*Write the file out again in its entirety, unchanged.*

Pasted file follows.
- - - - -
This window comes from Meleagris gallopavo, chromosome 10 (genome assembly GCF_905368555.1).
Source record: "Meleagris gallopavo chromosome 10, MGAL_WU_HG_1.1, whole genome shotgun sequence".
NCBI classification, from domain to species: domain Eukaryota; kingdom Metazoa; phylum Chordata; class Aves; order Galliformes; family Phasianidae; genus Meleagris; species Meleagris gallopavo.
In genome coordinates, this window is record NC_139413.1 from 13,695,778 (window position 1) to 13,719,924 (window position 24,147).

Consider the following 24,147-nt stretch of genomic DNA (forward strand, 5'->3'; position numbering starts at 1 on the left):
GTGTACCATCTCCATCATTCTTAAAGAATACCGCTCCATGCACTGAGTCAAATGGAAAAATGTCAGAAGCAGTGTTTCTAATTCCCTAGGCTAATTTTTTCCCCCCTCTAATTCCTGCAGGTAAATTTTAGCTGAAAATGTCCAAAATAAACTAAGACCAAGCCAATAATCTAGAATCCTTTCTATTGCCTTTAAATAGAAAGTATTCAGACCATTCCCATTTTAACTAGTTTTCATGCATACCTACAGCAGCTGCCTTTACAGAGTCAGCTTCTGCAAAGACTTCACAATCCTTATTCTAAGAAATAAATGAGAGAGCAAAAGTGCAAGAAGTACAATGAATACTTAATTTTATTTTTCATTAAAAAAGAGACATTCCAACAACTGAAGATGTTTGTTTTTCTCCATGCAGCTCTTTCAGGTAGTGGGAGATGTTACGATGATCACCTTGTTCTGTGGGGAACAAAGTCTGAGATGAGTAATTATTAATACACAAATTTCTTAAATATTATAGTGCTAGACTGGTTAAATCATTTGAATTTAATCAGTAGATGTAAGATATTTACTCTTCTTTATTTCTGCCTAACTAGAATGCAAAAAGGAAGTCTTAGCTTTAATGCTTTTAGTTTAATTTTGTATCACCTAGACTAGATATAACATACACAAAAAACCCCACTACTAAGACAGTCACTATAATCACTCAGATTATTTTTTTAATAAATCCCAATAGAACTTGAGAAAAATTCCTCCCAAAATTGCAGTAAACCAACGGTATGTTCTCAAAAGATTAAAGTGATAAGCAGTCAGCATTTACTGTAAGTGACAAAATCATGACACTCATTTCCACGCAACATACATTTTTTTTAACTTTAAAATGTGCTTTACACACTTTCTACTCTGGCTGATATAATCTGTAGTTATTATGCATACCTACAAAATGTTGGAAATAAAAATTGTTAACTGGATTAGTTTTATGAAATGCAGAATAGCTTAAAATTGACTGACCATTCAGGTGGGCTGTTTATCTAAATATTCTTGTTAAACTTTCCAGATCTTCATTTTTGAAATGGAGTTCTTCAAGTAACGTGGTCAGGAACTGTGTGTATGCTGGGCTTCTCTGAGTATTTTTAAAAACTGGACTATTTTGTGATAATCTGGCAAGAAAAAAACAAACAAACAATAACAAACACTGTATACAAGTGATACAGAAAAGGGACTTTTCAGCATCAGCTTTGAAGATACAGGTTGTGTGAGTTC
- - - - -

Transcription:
This window comes from Meleagris gallopavo, chromosome 10 (genome assembly GCF_905368555.1).
Source record: "Meleagris gallopavo chromosome 10, MGAL_WU_HG_1.1, whole genome shotgun sequence".
NCBI classification, from domain to species: domain Eukaryota; kingdom Metazoa; phylum Chordata; class Aves; order Galliformes; family Phasianidae; genus Meleagris; species Meleagris gallopavo.
In genome coordinates, this window is record NC_139413.1 from 13,695,778 (window position 1) to 13,719,924 (window position 24,147).

Consider the following 24,147-nt stretch of genomic DNA (forward strand, 5'->3'; position numbering starts at 1 on the left):
GTGTACCATCTCCATCATTCTTAAAGAATACCGCTCCATGCACTGAGTCAAATGGAAAAATGTCAGAAGCAGTGTTTCTAATTCCCTAGGCTAATTTTTTCCCCCCTCTAATTCCTGCAGGTAAATTTTAGCTGAAAATGTCCAAAATAAACTAAGACCAAGCCAATAATCTAGAATCCTTTCTATTGCCTTTAAATAGAAAGTATTCAGACCATTCCCATTTTAACTAGTTTTCATGCATACCTACAGCAGCTGCCTTTACAGAGTCAGCTTCTGCAAAGACTTCACAATCCTTATTCTAAGAAATAAATGAGAGAGCAAAAGTGCAAGAAGTACAATGAATACTTAATTTTATTTTTCATTAAAAAAGAGACATTCCAACAACTGAAGATGTTTGTTTTTCTCCATGCAGCTCTTTCAGGTAGTGGGAGATGTTACGATGATCACCTTGTTCTGTGGGGAACAAAGTCTGAGATGAGTAATTATTAATACACAAATTTCTTAAATATTATAGTGCTAGACTGGTTAAATCATTTGAATTTAATCAGTAGATGTAAGATATTTACTCTTCTTTATTTCTGCCTAACTAGAATGCAAAAAGGAAGTCTTAGCTTTAATGCTTTTAGTTTAATTTTGTATCACCTAGACTAGATATAACATACACAAAAAACCCCACTACTAAGACAGTCACTATAATCACTCAGATTATTTTTTTAATAAATCCCAATAGAACTTGAGAAAAATTCCTCCCAAAATTGCAGTAAACCAACGGTATGTTCTCAAAAGATTAAAGTGATAAGCAGTCAGCATTTACTGTAAGTGACAAAATCATGACACTCATTTCCACGCAACATACATTTTTTTTAACTTTAAAATGTGCTTTACACACTTTCTACTCTGGCTGATATAATCTGTAGTTATTATGCATACCTACAAAATGTTGGAAATAAAAATTGTTAACTGGATTAGTTTTATGAAATGCAGAATAGCTTAAAATTGACTGACCATTCAGGTGGGCTGTTTATCTAAATATTCTTGTTAAACTTTCCAGATCTTCATTTTTGAAATGGAGTTCTTCAAGTAACGTGGTCAGGAACTGTGTGTATGCTGGGCTTCTCTGAGTATTTTTAAAAACTGGACTATTTTGTGATAATCTGGCAAGAAAAAAACAAACAAACAATAACAAACACTGTATACAAGTGATACAGAAAAGGGACTTTTCAGCATCAGCTTTGAAGATACAGGTTGTGTGAGTTC